Years and years ago I got up the courage to develop my own black and white film after reading an article that gave me the very basics in a way that I could understand. That understanding only took place after researching over the period of many months.
I’m experiencing the same thing with glazing. After seeing the results of cone 10 glazing and seeing the depth that it creates I’m ready to take it on.
Cone 6 in oxidation just pales in comparison. It looks as if there is a film of glass on top of some clay. Sure some of it looks good but cone 10 just has something that makes it sing. It’s as if the glaze is a part of the clay itself.
I had previously bought chemicals for some cone 6 testing so I have a lot of 2 gallon buckets with a lot of the chemicals I need but cone 10 calls for some specifics. So I’m off to my supplier in a few days to pick up the rest of what I need.
I’ve made up some small pinch pots to test without fear of melting stuff to the kiln shelf. These will also be to test the creation of a black englobe to go along with the buff white clay body I’m using. I want to get 2 complimentary glazes, and with the color of the at body and a black englobe I will have a decent start for decorating and making functional wares with my OWN glazes.
I’m very excited to get some good reliable glazes:
From Wikipedia – In music, a motif or motive is a short musical idea, a salient recurring figure, musical fragment or succession of notes that has some special importance in or is characteristic of a composition: “The motive is the smallest structural unit possessing thematic identity”.
In my last firing I started thinking about decoration of my vessels. After a decade in photography I realized that I had an enormous amount of knowledge and was able to solve just about anything that came along. I had my own language.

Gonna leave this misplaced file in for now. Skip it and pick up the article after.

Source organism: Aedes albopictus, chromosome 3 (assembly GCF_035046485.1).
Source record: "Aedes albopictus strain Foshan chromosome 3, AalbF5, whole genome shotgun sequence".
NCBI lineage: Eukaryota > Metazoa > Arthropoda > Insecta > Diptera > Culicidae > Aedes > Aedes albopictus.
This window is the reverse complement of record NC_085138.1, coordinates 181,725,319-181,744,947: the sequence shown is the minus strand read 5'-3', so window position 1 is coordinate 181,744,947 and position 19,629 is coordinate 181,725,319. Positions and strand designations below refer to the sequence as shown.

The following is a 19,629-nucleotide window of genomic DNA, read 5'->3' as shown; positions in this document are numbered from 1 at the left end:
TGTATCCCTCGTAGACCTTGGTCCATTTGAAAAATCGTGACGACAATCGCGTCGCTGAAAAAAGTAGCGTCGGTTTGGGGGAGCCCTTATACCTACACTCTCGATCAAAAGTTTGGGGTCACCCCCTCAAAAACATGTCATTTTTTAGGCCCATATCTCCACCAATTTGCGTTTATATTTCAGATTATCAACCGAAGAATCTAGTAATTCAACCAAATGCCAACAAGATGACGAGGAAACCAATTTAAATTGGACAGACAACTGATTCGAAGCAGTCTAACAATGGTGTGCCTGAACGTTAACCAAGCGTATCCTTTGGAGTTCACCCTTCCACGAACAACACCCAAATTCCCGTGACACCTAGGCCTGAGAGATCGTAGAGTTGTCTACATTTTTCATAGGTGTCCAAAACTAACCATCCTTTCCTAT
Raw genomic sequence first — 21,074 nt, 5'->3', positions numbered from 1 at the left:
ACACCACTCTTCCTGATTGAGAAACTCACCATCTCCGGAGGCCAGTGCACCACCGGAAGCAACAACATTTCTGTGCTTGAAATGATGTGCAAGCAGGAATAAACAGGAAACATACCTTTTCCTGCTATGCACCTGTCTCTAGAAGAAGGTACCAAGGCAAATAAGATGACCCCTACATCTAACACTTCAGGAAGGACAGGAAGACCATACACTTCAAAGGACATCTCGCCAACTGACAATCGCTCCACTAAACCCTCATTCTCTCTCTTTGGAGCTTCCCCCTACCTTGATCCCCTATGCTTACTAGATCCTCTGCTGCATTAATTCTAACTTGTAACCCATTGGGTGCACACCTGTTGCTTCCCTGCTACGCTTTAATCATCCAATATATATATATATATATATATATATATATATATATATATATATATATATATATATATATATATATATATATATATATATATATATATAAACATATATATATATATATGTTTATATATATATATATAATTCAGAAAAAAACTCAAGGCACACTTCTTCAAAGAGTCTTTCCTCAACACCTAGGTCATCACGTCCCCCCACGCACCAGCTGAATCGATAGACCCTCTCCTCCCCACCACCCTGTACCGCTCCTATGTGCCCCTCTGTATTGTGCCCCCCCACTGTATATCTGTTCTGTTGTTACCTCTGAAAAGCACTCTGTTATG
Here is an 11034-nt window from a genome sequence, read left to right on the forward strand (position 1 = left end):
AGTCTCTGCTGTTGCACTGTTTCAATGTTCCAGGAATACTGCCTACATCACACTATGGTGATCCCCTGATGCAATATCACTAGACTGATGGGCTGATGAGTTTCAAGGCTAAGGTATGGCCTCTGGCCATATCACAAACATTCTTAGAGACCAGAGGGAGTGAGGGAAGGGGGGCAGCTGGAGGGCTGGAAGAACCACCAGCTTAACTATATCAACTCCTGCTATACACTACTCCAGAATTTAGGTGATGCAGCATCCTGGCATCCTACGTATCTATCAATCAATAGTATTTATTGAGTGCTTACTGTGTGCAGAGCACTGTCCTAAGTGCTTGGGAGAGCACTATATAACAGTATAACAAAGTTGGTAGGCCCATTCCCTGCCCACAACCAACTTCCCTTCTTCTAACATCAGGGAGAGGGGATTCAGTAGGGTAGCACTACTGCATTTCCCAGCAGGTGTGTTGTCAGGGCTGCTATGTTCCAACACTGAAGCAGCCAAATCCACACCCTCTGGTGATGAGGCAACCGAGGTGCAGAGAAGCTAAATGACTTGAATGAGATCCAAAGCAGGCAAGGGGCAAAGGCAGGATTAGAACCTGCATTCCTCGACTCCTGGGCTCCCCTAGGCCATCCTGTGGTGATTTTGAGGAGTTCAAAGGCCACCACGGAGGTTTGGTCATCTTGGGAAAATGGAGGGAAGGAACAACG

So now I have a template to go by for learning and mastering what I want to create in ceramics. The template is repetition, the ability to solve problems and exercising your imagination. Once you get it rolling you are able to create a motif of your own with infinite variations.
“Repetition is the mother of learning, the father of action, which makes it the architect of accomplishment.”
– Zig Ziglar
You start with the basics: Color & Texture.
Single Solid Color
Blending of two or more solid colors
Where do you create the delineations of colors / textures / shapes
Color Combinations – What looks good together
The breaks can be on any part of the vessel, what parts look good?
Patterns, both in color and or texture
Other things I cant think of at the moment
The sketchbook is out and I’ll try on paper each variation and combination and see what suits me. The happy accidents are the deviations that can lead you down a new path.
Had a great time glazing and firing some greenware with some new glazes and found probably one of my most favorite – temmoku! Oh it breaks just so perfectly and no pinholes on the white body. On red it is black with a complex mix of matte and shiny black spots. Just beautiful.
I tried some iron oxide colorant but that is finicky for me at least with the clay body I am currently using. A thick mix of iron oxide in a spray bottle seems to show some promise as long as you don’t let it run. The key is to get the droplets but not let them collect and pool. I think that a very thick application for drawing or accenting certain parts of the pot might be interesting but it didn’t turn out nearly as expected. I feel that it will be very specialized application only and that I’ll use it when I find the need.
Still getting some pinholing with certain glazes even with the tips mentioning a slower cooling period. I will try a soak for 30 minutes next time to see if that’s the ticket. I’m slowly but surely working out what glazes to use on what bodies to get the best effects. Firing journal is very helpful.